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Thursday, January 31, 2008


It is hard for me to believe that the MFY and Sox actually offered Bill Smith the reported booty for Johan Santana. As we discussed with Vince Gennaro, trading any package of prospects that included Phil Hughes or Jon Lester would be an economic blunder. Specifically for the Sox, they have to develop a significant number of regular players so they can continue to own the free agent market when the NYC clubs are not involved. The Sox have essentially maxed out every major baseball related revenue source. Young productive talent allows the Sox to continue shopping for the last piece to the championship puzzle each winter. For the MFY, it was probably a bit more discussion than on Yawkey Way, and if the reports are true that was the case. Trading for Santana only made sense for the Mets and of course that's what happened. Too bad most think Smith didn't get enough.

Smith was hand cuffed by Johan Santana’s right to veto any deal and unwillingness to take a below market deal (not that I am blaming him). Hence reducing the number of potential partners to the financial powerhouses and dramatically dropping the price for best pitcher in baseball. As I mentioned early on, the Twins only needed to get a package that was more valuable than two of the top 35 draft picks for this to be a win. Since they were not going to contend this season, nor should they push it (see Astros offseason) with a new park on the way. Given the circumstances, Santana would not bring in enough additional revenue to justify holding on to him for only 2008.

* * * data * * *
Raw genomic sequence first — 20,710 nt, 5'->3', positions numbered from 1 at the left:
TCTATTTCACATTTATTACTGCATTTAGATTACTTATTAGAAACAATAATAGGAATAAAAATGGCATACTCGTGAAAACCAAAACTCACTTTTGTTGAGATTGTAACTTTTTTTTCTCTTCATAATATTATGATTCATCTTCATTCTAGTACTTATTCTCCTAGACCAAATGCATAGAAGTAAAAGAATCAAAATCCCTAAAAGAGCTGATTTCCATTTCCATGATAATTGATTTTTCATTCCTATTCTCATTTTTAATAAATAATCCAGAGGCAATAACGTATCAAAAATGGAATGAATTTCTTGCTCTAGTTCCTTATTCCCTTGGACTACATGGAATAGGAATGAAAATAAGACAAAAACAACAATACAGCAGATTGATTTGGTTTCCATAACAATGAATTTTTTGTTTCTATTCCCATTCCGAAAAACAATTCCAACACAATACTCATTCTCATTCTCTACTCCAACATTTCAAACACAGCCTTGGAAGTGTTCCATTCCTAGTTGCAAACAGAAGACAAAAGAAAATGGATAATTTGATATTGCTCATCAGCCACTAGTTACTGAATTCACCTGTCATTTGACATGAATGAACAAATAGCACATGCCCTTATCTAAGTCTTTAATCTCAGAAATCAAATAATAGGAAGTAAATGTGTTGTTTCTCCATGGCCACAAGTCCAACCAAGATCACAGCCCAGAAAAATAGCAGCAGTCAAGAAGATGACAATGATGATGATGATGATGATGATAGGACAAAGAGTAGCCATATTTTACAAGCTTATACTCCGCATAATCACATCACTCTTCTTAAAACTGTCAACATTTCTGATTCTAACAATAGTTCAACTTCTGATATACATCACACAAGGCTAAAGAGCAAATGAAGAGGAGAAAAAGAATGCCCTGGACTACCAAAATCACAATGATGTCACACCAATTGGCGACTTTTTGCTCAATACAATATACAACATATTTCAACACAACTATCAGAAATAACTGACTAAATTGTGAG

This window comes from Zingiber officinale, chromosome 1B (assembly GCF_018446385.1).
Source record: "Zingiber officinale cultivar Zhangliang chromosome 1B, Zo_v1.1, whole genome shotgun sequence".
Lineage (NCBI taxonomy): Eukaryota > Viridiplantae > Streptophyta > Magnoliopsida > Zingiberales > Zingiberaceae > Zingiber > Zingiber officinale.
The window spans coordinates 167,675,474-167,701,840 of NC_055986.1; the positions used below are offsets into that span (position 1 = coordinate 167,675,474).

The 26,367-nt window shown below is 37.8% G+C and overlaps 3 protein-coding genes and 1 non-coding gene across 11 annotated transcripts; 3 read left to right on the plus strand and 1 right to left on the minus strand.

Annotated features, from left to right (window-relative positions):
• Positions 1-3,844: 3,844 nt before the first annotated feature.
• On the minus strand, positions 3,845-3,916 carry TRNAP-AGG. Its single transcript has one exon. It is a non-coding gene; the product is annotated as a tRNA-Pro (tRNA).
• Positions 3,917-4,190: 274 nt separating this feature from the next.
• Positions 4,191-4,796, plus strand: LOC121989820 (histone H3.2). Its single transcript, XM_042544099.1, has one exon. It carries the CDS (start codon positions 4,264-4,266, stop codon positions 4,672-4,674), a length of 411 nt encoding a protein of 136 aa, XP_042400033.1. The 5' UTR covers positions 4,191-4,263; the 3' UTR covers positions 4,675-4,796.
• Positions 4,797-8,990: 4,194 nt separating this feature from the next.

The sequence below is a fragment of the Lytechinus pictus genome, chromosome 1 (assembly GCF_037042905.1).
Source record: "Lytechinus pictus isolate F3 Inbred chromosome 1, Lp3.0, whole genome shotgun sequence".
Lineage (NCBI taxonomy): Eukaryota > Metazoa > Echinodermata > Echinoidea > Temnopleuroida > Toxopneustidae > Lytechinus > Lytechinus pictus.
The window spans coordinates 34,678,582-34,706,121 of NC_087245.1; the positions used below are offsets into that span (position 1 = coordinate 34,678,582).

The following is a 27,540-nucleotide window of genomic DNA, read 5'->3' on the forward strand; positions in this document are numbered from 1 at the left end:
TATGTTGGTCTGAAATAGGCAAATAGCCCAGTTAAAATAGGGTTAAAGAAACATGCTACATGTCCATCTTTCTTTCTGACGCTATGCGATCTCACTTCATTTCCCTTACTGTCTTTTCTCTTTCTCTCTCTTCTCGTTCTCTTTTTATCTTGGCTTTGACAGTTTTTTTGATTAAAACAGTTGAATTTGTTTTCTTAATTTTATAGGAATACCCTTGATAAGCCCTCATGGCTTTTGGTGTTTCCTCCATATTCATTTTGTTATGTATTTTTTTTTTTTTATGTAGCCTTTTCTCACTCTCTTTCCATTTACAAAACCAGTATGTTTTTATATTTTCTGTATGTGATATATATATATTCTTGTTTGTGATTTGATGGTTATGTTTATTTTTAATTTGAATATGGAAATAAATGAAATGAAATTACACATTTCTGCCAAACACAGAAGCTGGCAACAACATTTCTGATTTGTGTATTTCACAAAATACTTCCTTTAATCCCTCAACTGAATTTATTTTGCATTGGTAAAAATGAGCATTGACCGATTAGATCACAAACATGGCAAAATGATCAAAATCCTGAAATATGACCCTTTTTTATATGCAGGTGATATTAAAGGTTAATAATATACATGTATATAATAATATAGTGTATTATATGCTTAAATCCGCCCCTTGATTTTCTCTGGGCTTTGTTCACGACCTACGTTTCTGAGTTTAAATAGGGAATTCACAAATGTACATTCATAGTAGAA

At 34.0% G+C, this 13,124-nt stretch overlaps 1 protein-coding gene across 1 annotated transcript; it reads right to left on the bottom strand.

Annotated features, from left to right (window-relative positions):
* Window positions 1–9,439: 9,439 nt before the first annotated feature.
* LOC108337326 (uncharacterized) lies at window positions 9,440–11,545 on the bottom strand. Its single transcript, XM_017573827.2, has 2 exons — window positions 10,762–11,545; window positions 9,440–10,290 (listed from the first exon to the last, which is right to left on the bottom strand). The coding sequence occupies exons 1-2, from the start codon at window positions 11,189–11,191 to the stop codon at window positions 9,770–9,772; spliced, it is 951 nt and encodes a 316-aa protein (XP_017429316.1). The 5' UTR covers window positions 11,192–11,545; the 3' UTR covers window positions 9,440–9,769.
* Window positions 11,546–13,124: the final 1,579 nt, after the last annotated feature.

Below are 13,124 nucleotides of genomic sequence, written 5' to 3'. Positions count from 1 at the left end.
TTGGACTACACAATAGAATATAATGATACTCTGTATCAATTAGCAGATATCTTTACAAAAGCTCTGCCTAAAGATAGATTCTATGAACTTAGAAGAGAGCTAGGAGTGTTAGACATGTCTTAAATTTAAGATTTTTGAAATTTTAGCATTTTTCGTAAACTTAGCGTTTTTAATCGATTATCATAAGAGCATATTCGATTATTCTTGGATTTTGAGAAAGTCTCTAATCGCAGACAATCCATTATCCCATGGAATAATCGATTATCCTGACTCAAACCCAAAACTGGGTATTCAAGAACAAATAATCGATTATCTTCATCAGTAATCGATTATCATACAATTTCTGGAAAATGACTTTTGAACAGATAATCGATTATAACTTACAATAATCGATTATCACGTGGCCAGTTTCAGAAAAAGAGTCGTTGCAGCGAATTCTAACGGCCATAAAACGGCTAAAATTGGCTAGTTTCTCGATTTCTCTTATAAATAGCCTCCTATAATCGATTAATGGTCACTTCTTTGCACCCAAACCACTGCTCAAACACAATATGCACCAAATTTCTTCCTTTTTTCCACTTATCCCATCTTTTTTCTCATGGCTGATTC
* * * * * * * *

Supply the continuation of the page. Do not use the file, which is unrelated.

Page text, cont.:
Even though the club may see a reduction in 2008 revenue by trading Santana, it would likely not be more than Santana’s 2008 salary, and certainly not when the prospects/assets acquired were factored into the equation. Smith is preparing their organization to contend in the year before (2009) and in first few years of residing in the new ballpark, when they will get the most bang for their buck. He locked up Justin Morneau and Mike Cuddyer, although not having a presser right after the Santana deal is a PR f&ck up. Smith can now look to market Joe Nathan likely for a deal in July when clubs are looking for a reliever to push them over the top. (He should have tried to deal Nathan, maybe he did, to the Brewers for Matt LaPorta, who has no future in the town of cheap beer with Ryan Braun and Prince Fielder.) Again, the Twins only need to get a package better than two top 35 draft picks.

Smith did not satisfy the glaring need for infield prospects in his organization, but he did acquire valuable assets – three starting pitching prospects – that could be turned into gold next winter. He is also hedging his bets on the position with the most risk. The odds are good now that Twins will be able to throw out an inexpensive and productive starting five over the next few years. The same can be said with the acquistion of Gomez. Smith added organizational depth in centerfield. If all progress this season, he has a few more chips to push around for the 2009 season. It should be about 2009 and beyond for the Twins.


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